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1/10 Scale Electric Rally/Touring Car:

Carisma M40S Chassis (Radio Controlled Model Review)


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History + Information (and How To Set-up Tips):


  Introduced by Carisma RC circa 2005, the 4WD M40S Chassis, came RTR with a motor, ESC, battery, charger and 2.4Ghz radio system.

  A number of Touring Car and Rally Car bodyshell options were available, including: Audi Rallye Quattro - # CA 69768, Volkswagen Race Touareg 3 - # CA 69968, Subaru WRX STi NBR - # CA 71468, Subaru Impreza WRC - # CA 68668, Volkswagen Golf - # CA 70068, Subaru Impreza Wrc 2000 - # CA 74068, Mitsubishi Lancer Evo4 - # CA 74168, Subaru Impreza Wrc 2006 - # CA 74268, Mercedes-Amg Dtm (#6 White) - # CA 74368 (#6 White) - # CA 74468 (#20 Red), Audi RS5 DTM - # CA 74568 (#8 Red) - # CA 74668 (#15 Silver), BMW M4 DTM - # CA 74768 (#9 Black) - # CA 74868 (#10 White) and many more.

  The model is shaft driven, on a molded plastic double deck chassis, with gear type differentials, coil spring over oil filled dampers, dogbone drive-shafts and a full set of ball bearings.

Carisma M40S Chassis
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  To race the Carisma M40S, it requires a high level of tuning for improved stability when cornering, to keep it on the track and give you more grip under acceleration. Even the smallest change in your cars settings can make a Big difference. Our simple to follow instruction chart will show how to attain the best Set-up for your personal requirements.

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★ Carisma M40S Series ★
Carisma M40S Series

★ Carisma M40S Chassis ★
Carisma M40S Chassis

★ Carisma M40S Chassis ★
Carisma M40S Chassis

★ Carisma M40S Chassis ★
Carisma M40S Chassis


Buying a Used Carisma M40S
Touring Car (and What to look for)


   Buying a used Carisma M40S Electric Touring Car, or any used RC Model, has a number of advantages. It is generally cheaper than new, ready built and may come with a variety of expensive hop-ups already installed. Cheap, pre-loved bargains are always becoming available. However, depending on the age of your purchase, it may need a little tender loving care before you can take it out on the road.

   The one thing you will always need is an instruction manual. If not supplied with your purchase, they can often be downloaded from the Carisma website, or purchased separately on eBay. With an instruction manual, any problems with your model Touring Car you may discover can easily be fixed.

Dampers
   When you receive your used Carisma Touring Car, make a general visual inspection of the chassis, front and rear wishbones, suspension shock towers etc, for any broken parts that may need to be replaced. Then, take a screwdriver and box spanner and check each self tapping screw and nut for security, taking care not to over tighten.

   Next, for those Carisma models with oil filled shock absorbers, remove them from the chassis and dismantle the coil springs. The damper shafts should push in and pull out with a smooth action. If you feel a jolt as you change direction, this means the oil has leaked out and must be topped up. At the same time, change the O-Ring seals to prevent more leakage. Also check the damper shafts for damage. If they are scratched, change them as soon as possible.

   If the body shell of your Carisma M40S is broken, ripped or damaged in any way, this can be easily repaired with rubber solution glue. Also, for added protection and if available for your M40S model, fit an under guard to stop dirt and gravel entering the chassis.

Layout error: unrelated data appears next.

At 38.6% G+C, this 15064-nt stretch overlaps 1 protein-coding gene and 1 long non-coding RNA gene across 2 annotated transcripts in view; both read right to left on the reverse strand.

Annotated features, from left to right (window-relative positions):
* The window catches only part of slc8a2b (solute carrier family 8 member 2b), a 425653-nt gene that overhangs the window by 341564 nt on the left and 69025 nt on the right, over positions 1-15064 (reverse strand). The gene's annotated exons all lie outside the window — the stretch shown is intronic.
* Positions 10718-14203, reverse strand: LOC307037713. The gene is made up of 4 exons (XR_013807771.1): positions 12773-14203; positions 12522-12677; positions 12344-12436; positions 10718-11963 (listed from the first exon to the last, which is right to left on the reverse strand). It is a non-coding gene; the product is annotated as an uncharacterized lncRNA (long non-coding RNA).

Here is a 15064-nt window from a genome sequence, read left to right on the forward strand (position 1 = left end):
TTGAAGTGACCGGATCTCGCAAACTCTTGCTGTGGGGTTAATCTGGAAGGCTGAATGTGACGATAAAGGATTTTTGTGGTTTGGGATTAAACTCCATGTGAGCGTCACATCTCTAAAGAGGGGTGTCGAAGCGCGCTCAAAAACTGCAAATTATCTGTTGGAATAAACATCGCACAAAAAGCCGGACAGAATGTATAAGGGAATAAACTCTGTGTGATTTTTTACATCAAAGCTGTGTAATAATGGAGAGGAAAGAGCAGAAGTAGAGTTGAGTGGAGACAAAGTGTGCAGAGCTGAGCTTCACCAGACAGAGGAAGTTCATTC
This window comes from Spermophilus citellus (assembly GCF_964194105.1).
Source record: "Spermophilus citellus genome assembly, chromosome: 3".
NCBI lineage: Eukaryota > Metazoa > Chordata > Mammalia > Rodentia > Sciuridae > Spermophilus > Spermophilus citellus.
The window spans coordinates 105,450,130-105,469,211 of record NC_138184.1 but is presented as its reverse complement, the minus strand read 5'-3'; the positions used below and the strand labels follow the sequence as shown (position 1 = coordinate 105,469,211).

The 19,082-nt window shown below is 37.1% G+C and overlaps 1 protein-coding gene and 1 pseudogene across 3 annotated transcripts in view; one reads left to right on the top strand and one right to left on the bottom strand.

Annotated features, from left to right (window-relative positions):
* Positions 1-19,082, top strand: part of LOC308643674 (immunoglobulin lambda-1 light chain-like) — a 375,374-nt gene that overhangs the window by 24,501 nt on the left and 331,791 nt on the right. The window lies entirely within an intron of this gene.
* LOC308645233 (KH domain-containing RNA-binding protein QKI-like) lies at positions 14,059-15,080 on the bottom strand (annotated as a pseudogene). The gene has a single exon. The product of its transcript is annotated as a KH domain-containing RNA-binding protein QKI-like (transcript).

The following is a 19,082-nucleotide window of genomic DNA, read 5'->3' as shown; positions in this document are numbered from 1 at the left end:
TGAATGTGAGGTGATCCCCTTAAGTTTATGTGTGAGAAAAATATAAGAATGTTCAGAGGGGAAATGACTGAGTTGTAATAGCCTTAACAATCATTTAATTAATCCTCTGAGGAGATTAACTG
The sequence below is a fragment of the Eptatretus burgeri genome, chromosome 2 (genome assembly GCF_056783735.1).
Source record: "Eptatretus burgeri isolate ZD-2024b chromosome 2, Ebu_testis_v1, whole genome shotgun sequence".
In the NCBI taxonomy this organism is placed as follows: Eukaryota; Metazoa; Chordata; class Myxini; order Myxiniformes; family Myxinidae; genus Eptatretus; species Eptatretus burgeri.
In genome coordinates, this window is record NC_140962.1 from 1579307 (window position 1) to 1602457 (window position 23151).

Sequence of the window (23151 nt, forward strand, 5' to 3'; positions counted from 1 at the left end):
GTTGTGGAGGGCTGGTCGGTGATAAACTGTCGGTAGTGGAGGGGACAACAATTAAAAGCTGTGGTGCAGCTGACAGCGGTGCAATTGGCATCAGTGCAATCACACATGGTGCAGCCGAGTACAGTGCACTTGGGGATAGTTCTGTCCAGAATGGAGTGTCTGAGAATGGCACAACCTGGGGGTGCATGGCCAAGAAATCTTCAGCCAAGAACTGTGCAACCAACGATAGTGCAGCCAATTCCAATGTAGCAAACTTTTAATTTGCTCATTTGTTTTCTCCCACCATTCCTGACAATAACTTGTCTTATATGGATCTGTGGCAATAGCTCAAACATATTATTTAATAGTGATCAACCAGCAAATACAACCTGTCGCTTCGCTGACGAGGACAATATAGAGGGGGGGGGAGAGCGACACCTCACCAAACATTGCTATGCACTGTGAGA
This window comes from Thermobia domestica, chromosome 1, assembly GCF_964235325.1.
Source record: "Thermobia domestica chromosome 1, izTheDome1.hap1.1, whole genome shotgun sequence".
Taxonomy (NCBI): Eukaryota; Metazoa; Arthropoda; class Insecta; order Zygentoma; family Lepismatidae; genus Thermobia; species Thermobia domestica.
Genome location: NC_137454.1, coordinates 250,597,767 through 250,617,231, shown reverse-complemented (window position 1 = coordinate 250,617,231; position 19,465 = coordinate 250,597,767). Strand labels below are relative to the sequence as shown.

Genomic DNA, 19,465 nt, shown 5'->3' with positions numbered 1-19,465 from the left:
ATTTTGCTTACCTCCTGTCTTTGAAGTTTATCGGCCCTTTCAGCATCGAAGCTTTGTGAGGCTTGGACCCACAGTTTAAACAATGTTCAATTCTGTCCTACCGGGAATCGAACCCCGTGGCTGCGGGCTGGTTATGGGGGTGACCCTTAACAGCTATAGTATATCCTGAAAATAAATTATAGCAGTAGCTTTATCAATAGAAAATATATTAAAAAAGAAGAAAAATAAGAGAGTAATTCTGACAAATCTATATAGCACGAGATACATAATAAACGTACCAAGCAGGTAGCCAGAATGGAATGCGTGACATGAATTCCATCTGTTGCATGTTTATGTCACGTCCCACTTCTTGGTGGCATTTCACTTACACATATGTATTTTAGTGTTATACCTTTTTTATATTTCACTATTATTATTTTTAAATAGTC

Titanium Turnbuckles
   Examine the drive shafts for wear and replace as required. If possible, change them for titanium. The steel shafts wear and bend too easily.

   If you intend to race your M40S Touring Car model at a competitive level, I would also recommend you obtain and fit titanium pivot shafts, turnbuckles, tie rods and steering rods.

   The gearbox of your used Touring Car should be opened up to check for gear wear and lubrication. A thin coat of grease is often used on internal gears and although this is fine for basic running around on the road, if you intend to race your Touring Car at a higher level, this should be removed and replaced with racing oil (ZX1 or Teflon Oil). Of course, this should be reapplied after each race meeting.

Spur Gears
   Gears are a weakness on all Touring Car RC models. Head on collisions can easily damage the gear teeth on nylon and plastic spur gears. Heavy impacts can also loosen the nuts or self tapping screws that hold the Electric Motor in Position, allowing the pinion gear to pull out of mesh slightly and rip the tops off the teeth on your spur gear. To minimise this possibility, fit bolts with locking nuts to the Electric Motor mount and remember to check them for security after every two or three runs.

   Ball joints always cause problems. For top level Electric Touring Car racing, the plastic ball connectors should be checked and if deemed necessary changed after every meeting. A simple thing like a loose fitting connector popping off could easily end your race, so better safe than sorry.

Servo Gears
   The M40S steering servo is also prone to damage. In high speed crash situations, the fragile gear teeth of the servo can be broken off, rendering your expensive servo useless, so be sure to obtain a good quality "Servo Saver". Check out my Servo Information article.

   If body roll on your Carisma M40S is a problem, handling can be improved with the use of stabilizers, anti roll or sway bars, stiffer tuning springs and, or, thicker silicone oil in the dampers.

Ball Bearings
   If your used Carisma Touring Car comes with plastic and sintered brass bushings (ring type bearings), check the shafts that run in them for wear. Dust and grit can get into these bearings and abrade the shafts. Therefore, you should replace them all with shielded ball bearings. If the model has been run with ring type bearings, you may have to change all the axles and driveshafts. For more information, take a look at my article, How to get the best from your Bearings.